General Cycling Discussion - Most Practical Uses for `Cage Rocket`
Bikeforums.net is a forum about nothing but bikes. Our community can help you find information about hard-to-find and localized information like bicycle tours, specialties like where in your area to have your recumbent bike serviced, or what are the best bicycle tires and seats for the activities you use your bike for.
Being a sucker for neat little gizmos - I picked up a couple `Cage Rocket` storage devices that drop into water bottle cages.
I guess I like the fact that they`re easy to wipe clean after a rain and easy to leave at home if you don`t need the contents that particular day.
So my intentions were simply to use them for leg warmers, an extra pair of gloves and maybe add keys and a wallet on ocassion.
There`s no rack on the bike and I have no intention of slapping a 5lb rack/bag combination on the bike just to ocassionally carry a few lightweight items.
They are large enough to handle a mtb tube, a couple CO2 cartridges and tire
levers, but for that I already have a waterproof kit that sits under the seat.
So I`ve heard that some people use them for sunglasses and sunscreen. Do you own one or more and what was the most practical use you found for them?
04-30-11, 11:53 PM
When I saw the title, I thought it was something you used to defend your self from cars.
I was thinking of something more offensive - like snot rocket.
05-01-11, 06:22 AM
I've got one. I usually carry patch kit, co2 inflator, levers, cell phone, a $20 bill & 2 allen wrenches for solo rides. Works well for me but is noisy over bumps.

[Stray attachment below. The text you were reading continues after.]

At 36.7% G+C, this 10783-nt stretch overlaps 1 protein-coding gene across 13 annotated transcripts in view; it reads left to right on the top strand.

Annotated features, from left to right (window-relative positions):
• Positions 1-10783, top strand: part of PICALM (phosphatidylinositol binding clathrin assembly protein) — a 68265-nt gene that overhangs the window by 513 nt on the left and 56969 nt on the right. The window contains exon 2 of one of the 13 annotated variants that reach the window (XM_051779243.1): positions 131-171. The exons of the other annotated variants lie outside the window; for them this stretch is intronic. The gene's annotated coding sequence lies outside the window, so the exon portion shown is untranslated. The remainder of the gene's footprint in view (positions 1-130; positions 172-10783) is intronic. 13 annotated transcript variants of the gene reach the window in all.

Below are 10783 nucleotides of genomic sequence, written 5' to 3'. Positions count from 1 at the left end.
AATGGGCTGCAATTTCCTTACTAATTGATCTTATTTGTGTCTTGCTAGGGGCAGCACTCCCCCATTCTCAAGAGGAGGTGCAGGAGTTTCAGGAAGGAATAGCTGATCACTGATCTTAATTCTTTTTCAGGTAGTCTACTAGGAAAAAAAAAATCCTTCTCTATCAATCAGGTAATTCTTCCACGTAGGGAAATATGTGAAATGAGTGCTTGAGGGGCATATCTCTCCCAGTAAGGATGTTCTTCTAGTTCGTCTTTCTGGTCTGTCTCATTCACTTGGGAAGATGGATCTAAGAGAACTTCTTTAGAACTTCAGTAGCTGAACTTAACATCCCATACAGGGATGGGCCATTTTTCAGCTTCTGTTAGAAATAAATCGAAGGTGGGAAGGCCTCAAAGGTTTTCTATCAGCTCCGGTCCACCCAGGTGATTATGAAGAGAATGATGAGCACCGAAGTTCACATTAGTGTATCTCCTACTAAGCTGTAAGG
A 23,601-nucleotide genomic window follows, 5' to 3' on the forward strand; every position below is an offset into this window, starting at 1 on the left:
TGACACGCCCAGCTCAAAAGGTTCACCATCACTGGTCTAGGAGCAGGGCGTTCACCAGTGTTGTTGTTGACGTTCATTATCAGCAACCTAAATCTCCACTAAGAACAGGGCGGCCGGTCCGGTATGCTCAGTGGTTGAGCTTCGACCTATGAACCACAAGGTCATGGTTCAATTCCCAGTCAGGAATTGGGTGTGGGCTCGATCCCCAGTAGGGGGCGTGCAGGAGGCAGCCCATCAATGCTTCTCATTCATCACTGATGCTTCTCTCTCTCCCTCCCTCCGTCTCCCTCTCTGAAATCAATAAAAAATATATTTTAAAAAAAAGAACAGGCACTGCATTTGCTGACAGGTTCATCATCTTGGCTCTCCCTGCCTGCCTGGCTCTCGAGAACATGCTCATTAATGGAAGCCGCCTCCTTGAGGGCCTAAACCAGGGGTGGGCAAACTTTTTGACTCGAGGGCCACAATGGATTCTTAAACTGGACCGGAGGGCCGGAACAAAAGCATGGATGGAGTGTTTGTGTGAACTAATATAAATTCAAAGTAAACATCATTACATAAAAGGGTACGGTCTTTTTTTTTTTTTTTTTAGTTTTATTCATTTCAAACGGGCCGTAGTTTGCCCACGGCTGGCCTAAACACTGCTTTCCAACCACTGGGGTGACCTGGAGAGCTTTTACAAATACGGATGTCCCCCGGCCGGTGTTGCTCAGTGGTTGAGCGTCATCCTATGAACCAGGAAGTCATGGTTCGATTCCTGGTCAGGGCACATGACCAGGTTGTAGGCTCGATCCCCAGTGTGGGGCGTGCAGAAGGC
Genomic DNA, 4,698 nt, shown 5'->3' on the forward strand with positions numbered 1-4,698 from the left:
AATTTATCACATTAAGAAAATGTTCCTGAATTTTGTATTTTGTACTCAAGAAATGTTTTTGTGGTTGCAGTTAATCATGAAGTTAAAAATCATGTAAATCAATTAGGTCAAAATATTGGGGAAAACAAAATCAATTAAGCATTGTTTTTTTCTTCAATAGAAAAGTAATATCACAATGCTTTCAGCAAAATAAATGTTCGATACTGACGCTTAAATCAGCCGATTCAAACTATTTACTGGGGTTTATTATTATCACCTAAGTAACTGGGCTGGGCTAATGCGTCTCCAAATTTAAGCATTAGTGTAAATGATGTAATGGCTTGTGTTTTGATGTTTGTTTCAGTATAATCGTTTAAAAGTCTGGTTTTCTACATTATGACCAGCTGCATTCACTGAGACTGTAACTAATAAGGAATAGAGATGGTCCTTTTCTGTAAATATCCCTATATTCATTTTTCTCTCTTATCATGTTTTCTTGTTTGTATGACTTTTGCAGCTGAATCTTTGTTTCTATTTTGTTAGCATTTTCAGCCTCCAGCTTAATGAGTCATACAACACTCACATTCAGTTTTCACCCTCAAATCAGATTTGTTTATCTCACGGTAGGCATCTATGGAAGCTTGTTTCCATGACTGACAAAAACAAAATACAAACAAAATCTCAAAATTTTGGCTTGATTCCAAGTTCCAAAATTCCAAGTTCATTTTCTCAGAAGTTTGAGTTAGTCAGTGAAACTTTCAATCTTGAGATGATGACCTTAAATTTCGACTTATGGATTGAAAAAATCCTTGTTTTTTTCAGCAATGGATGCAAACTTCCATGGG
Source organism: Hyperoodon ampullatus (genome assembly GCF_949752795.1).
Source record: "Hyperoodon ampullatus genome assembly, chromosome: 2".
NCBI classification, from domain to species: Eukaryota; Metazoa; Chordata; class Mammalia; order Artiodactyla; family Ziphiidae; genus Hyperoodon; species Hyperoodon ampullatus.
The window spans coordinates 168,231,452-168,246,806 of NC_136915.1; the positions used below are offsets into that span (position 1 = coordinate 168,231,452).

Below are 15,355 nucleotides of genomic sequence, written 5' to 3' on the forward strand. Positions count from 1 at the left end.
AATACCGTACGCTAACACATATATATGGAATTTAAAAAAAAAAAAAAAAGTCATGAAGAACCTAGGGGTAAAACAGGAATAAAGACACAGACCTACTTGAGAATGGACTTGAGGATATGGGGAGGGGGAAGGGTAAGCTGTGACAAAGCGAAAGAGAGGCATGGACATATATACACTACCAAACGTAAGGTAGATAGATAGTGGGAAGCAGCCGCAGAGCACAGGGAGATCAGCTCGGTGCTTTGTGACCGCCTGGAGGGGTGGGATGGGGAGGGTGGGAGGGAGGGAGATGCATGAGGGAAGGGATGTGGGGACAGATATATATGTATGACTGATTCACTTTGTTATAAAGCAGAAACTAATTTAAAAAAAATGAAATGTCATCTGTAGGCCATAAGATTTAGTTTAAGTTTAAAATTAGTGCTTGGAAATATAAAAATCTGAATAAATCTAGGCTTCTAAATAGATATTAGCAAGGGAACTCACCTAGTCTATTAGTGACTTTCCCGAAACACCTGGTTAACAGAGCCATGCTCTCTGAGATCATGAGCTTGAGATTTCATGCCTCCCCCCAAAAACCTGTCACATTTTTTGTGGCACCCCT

05-01-11, 07:09 AM
So you've found this nifty solution and now you're looking for a problem to solve?
Hey! I'm a retro grouch. What did you expect?
Would not even bother to buy one. Waste of a water bottle cage, I would rather have that second bottle. Wallet is left at home, single house key or truck key stuck in ziploc with with a phone and a 5 dollar bill in jersey pocket. Repair stuff in seat bag. if the leg warmers come off they get stuffed in a jersey pocket. dont bring spare gloves.
05-01-11, 09:57 AM
Make up your own battery pack for your headlight. It would make a tidy case.
OK - so actually the suggestion for a battery pack sounds pretty good except that I just use and carry rechargable AA cells. Still a great suggestion!
Afraid I'll have to resist the concept of loading one with ball bearings and installing an inner tube between my bullhorns for use as a slingshot.
Have already tried ziplock bags and stuffing things in pockets and have ocassionally lost items regadless. Losing keys can be particularly annoying and they do have a tendency to destroy pockets just because of the sharp metal edges.
And I agree that hydration is important and have three other bottle cages for drinks. Will be doing the Tour de L'Ise again this year and will be carrying nothing that isn't mounted on the bike - without racks.
Thanks for the suggestions so far - I'm sure that someone will come up with yet another great idea that just hasn't occurred to me yet!